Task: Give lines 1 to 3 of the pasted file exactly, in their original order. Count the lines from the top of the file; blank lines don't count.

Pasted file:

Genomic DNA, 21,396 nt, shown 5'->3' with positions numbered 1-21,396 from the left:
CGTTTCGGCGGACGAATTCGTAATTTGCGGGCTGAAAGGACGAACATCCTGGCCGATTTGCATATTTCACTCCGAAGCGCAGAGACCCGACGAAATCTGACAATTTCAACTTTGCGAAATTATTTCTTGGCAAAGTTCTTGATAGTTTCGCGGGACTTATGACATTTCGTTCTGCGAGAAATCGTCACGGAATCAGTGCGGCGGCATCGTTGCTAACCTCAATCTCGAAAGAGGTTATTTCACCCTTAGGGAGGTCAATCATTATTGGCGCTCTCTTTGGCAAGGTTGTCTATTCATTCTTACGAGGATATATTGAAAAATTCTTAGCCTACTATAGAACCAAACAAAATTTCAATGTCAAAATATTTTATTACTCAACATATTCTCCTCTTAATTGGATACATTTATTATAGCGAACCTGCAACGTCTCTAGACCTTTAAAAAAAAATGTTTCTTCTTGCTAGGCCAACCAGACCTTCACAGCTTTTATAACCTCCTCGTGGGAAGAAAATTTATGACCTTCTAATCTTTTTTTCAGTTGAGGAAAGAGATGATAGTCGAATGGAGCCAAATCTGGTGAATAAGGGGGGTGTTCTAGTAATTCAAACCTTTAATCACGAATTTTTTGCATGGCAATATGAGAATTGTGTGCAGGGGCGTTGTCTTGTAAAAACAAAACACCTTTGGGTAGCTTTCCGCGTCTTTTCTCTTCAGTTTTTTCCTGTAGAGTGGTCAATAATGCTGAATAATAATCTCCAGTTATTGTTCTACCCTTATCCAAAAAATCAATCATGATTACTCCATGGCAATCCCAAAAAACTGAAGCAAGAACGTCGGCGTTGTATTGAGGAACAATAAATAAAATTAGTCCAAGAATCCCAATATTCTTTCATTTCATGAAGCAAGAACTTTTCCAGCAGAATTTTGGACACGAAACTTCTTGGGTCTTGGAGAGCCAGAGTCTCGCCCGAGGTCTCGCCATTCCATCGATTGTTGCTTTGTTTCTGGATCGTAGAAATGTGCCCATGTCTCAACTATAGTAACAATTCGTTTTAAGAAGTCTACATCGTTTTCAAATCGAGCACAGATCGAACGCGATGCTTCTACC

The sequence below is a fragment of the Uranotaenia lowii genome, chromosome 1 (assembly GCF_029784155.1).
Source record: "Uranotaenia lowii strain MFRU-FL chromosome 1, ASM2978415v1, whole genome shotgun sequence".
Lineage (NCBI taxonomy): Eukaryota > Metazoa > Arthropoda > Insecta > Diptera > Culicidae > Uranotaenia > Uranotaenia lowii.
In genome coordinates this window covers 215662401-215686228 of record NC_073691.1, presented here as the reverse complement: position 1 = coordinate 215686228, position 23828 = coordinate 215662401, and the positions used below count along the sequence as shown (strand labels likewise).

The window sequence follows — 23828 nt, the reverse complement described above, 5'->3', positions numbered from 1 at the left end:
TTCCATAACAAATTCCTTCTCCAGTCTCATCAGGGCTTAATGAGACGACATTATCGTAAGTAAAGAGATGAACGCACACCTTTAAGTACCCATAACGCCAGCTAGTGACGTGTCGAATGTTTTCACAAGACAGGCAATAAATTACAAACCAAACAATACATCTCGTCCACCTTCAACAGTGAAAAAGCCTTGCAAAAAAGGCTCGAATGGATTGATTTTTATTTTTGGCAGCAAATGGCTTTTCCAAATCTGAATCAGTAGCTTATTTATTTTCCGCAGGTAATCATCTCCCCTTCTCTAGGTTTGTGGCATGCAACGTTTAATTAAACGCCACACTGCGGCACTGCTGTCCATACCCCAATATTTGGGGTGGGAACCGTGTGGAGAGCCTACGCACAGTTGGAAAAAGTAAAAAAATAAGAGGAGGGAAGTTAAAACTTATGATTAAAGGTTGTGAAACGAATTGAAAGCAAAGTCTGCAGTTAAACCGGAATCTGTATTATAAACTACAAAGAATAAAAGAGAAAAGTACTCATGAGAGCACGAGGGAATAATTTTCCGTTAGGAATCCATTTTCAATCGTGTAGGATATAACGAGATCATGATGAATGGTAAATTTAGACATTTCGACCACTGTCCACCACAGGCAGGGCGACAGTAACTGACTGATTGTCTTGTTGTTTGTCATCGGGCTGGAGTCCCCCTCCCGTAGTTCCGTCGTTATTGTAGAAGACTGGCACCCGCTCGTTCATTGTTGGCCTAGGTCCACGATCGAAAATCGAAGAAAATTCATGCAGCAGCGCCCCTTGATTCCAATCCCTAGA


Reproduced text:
Genomic DNA, 21,396 nt, shown 5'->3' with positions numbered 1-21,396 from the left:
CGTTTCGGCGGACGAATTCGTAATTTGCGGGCTGAAAGGACGAACATCCTGGCCGATTTGCATATTTCACTCCGAAGCGCAGAGACCCGACGAAATCTGACAATTTCAACTTTGCGAAATTATTTCTTGGCAAAGTTCTTGATAGTTTCGCGGGACTTATGACATTTCGTTCTGCGAGAAATCGTCACGGAATCAGTGCGGCGGCATCGTTGCTAACCTCAATCTCGAAAGAGGTTATTTCACCCTTAGGGAGGTCAATCATTATTGGCGCTCTCTTTGGCAAGGTTGTCTATTCATTCTTACGAGGATATATTGAAAAATTCTTAGCCTACTATAGAACCAAACAAAATTTCAATGTCAAAATATTTTATTACTCAACATATTCTCCTCTTAATTGGATACATTTATTATAGCGAACCTGCAACGTCTCTAGACCTTTAAAAAAAAATGTTTCTTCTTGCTAGGCCAACCAGACCTTCACAGCTTTTATAACCTCCTCGTGGGAAGAAAATTTATGACCTTCTAATCTTTTTTTCAGTTGAGGAAAGAGATGATAGTCGAATGGAGCCAAATCTGGTGAATAAGGGGGGTGTTCTAGTAATTCAAACCTTTAATCACGAATTTTTTGCATGGCAATATGAGAATTGTGTGCAGGGGCGTTGTCTTGTAAAAACAAAACACCTTTGGGTAGCTTTCCGCGTCTTTTCTCTTCAGTTTTTTCCTGTAGAGTGGTCAATAATGCTGAATAATAATCTCCAGTTATTGTTCTACCCTTATCCAAAAAATCAATCATGATTACTCCATGGCAATCCCAAAAAACTGAAGCAAGAACGTCGGCGTTGTATTGAGGAACAATAAATAAAATTAGTCCAAGAATCCCAATATTCTTTCATTTCATGAAGCAAGAACTTTTCCAGCAGAATTTTGGACACGAAACTTCTTGGGTCTTGGAGAGCCAGAGTCTCGCCCGAGGTCTCGCCATTCCATCGATTGTTGCTTTGTTTCTGGATCGTAGAAATGTGCCCATGTCTCAACTATAGTAACAATTCGTTTTAAGAAGTCTACATCGTTTTCAAATCGAGCACAGATCGAACGCGATGCTTCTACC

The sequence below is a fragment of the Uranotaenia lowii genome, chromosome 1 (assembly GCF_029784155.1).